Circumcision: A guide for parents
by Professor Brian Morris
Circumcision is a simple surgical procedure that removes the
foreskin a sleeve of skin covering the tip of the penis.
Parents have the legal right to authorize circumcision. In order
to make an informed decision, they must carefully consider the
benefits and risks.
Since the foreskin traps bacteria and other infectious agents,
as well as accumulating malodorous smegma, its removal improves
genital hygiene and reduces risk of diseases and other
conditions over the lifetime for the boy and his future sexual
Circumcision has been performed for thousands of years as part
of the culture of indigenous people who live in hot environments
such as in Australia, the Pacific Islands, equatorial countries,
the Middle East, Africa and the Americas. In Australia all newborn
boys were once circumcised routinely. Circumcision then decreased
in the mid-1970s, but is now rising again, in line with research.
Over 60% of Australian men are circumcised.
Benefits of circumcision
- Eliminates the risk of phimosis, which affects 1 in
10 older boys and men. This condition refers to a tight foreskin
that cannot be pulled back fully, so making cleaning under it,
and passing urine, difficult. Phimosis also greatly increases
the risk of penile cancer, and is the cause of foreskin and catheter
problems in nursing homes.
- Reduces by 3-fold the risk of inflammation and infection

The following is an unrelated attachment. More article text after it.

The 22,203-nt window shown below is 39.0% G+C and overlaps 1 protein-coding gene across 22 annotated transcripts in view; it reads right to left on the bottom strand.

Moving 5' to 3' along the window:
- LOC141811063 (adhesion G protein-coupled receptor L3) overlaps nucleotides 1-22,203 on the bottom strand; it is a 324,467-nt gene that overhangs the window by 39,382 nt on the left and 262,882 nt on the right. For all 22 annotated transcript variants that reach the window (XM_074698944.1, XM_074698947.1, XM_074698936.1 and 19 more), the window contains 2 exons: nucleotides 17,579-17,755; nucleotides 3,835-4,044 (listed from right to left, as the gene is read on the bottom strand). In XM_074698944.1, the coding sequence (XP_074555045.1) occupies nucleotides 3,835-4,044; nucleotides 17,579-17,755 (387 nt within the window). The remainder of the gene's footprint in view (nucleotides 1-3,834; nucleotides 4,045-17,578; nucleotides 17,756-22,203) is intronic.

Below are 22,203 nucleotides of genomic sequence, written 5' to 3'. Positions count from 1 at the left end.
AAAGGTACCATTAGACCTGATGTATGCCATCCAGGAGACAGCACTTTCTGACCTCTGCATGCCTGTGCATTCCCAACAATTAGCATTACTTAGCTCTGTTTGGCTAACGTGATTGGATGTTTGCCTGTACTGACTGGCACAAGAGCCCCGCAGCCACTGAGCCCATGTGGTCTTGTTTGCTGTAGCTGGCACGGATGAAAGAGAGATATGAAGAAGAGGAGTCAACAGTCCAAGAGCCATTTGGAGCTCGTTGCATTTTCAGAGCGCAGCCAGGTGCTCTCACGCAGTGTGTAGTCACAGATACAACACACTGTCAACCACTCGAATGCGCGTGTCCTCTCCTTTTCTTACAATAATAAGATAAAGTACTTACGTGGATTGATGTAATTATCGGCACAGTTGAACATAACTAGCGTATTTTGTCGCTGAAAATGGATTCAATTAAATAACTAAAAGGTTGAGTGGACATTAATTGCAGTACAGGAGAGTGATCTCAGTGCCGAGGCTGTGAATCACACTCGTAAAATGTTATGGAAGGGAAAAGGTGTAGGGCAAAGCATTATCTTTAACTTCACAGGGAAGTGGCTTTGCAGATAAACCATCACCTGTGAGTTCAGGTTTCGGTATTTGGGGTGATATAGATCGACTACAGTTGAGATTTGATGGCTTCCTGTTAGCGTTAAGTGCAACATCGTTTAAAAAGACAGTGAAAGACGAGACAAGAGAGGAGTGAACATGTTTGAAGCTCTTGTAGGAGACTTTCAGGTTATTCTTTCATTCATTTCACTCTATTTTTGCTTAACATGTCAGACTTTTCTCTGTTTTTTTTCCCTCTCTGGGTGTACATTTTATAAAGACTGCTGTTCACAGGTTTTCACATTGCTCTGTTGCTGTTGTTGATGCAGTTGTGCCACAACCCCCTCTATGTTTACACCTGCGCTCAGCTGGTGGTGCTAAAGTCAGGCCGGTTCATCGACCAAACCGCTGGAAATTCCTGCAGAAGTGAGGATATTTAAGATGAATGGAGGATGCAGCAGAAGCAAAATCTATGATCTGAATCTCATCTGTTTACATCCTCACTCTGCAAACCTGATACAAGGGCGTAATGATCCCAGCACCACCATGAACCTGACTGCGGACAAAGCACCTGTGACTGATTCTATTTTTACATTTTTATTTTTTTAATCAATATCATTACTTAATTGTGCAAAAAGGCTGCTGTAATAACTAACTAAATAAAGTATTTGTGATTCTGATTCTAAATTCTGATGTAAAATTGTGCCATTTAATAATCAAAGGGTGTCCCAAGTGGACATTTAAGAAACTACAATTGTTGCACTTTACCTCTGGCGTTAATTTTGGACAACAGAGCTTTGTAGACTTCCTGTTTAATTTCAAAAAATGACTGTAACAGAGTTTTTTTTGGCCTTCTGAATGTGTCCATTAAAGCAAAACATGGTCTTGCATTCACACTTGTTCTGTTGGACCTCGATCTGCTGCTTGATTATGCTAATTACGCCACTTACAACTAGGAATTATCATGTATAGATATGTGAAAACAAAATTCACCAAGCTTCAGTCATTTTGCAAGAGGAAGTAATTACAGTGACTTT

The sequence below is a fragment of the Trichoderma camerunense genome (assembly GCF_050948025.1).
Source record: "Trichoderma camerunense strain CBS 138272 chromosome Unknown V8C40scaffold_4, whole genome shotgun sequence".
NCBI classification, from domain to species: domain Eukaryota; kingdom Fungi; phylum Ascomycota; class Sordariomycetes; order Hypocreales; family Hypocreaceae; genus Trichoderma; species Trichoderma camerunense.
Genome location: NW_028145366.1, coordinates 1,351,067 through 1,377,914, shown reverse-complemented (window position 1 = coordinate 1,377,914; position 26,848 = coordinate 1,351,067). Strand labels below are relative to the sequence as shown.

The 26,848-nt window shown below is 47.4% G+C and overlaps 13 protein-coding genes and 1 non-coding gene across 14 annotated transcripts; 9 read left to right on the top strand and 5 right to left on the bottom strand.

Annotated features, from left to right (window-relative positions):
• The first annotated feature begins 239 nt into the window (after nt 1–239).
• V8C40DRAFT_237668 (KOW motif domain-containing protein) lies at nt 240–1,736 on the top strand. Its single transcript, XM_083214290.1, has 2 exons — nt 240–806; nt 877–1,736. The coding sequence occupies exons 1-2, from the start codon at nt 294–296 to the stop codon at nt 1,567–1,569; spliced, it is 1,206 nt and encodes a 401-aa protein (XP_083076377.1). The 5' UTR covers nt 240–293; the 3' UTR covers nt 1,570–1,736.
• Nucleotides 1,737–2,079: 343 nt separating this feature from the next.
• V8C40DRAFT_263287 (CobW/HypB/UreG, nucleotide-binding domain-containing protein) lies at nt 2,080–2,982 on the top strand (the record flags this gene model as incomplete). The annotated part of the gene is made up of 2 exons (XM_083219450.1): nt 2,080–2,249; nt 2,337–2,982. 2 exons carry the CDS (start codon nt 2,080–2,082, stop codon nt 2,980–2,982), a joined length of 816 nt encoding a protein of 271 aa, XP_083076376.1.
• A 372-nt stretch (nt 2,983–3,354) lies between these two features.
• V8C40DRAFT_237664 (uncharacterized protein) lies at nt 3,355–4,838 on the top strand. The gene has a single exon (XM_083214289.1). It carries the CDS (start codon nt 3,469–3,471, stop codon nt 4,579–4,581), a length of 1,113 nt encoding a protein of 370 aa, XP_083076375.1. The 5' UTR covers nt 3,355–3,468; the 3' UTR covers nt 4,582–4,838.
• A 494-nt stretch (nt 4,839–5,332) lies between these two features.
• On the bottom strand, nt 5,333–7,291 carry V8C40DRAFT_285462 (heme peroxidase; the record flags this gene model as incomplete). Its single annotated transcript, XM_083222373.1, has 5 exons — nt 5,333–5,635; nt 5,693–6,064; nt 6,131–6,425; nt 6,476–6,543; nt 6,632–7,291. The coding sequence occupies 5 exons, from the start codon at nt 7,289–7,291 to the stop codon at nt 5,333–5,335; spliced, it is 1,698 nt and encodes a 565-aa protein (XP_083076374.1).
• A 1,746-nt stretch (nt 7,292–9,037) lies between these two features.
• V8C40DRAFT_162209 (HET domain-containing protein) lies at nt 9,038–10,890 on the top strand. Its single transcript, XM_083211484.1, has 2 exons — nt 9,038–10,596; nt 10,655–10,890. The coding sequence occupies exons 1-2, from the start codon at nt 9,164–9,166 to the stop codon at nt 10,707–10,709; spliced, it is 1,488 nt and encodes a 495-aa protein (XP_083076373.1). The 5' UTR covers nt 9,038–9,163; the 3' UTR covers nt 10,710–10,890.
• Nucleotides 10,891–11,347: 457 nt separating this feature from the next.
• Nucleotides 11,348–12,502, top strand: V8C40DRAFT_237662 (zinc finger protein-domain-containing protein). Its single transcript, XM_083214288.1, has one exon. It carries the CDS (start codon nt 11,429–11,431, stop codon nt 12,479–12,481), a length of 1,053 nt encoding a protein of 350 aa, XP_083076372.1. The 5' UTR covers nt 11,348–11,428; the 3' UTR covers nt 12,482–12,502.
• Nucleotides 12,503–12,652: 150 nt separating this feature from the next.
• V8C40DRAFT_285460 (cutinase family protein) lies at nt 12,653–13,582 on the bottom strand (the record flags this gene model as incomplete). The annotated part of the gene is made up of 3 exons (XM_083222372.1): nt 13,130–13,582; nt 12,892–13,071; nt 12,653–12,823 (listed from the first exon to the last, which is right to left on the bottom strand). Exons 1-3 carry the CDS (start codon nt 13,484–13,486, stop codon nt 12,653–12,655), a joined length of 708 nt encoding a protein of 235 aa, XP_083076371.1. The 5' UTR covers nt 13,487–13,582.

of the skin of the penis. One in 10 uncircumcised men get inflammation
of the head of the penis, which is covered by the foreskin. This
rises to 1 in 3 if the uncircumcised man is diabetic. (Diabetic
men also have other severe problems.) In contrast only 2% of
circumcised men get this condition.
- Over 10-fold decrease in risk of urinary tract infection.
Whereas risk of this is only 1 in 500 for a circumcised boy;
1 in 50 uncircumcised male infants will get a urinary tract infection.
This very painful condition is particularly dangerous in infancy,
and in 40% of cases can lead to kidney inflammation and disease;
sepsis and meningitis can also result.
- Over 20-fold decrease in risk of invasive penile cancer,
which has a high fatality rate. One in 600 uncircumcised men
get penile cancer, which often requires penile amputation.
- Uncircumcised men have 1.5 2 times the risk of prostate
cancer, which affects 1 in 6 men.
- Reduces by approximately 3-fold the risk of getting HIV
(AIDS), during sex with an infected woman. HIV enters via
the vulnerable inner lining of the foreskin of a healthy penis,
but can also infect via sores anywhere on the penis (caused for
example by genital herpes). In countries such as Australia that
have a low prevalence of HIV the risk of a heterosexual man being
infected with HIV sexually is generally low. His risk, especially
if uncircumcised, will be much greater if he engages in unsafe
sex with people of countries in which HIV abounds.
- Circumcision also affords substantial protection against
sexually transmitted infections such as papilloma (wart) virus,
syphilis and chancroid.
- Circumcision reduces by up to 5 times the risk of the man's
female partner being infected by chlamydia or getting
cervical cancer (which is caused by human papilloma virus).
The load of infectious bacteria and viruses that accumulate under
the foreskin is delivered into the female genital tract during
sex. Chlamydia has more than doubled over the past 5 years in
Australia and can cause infertility (in both sexes), pelvic
inflammatory disease, and ectopic pregnancy.
- If not circumcised soon after birth, up to 10% will later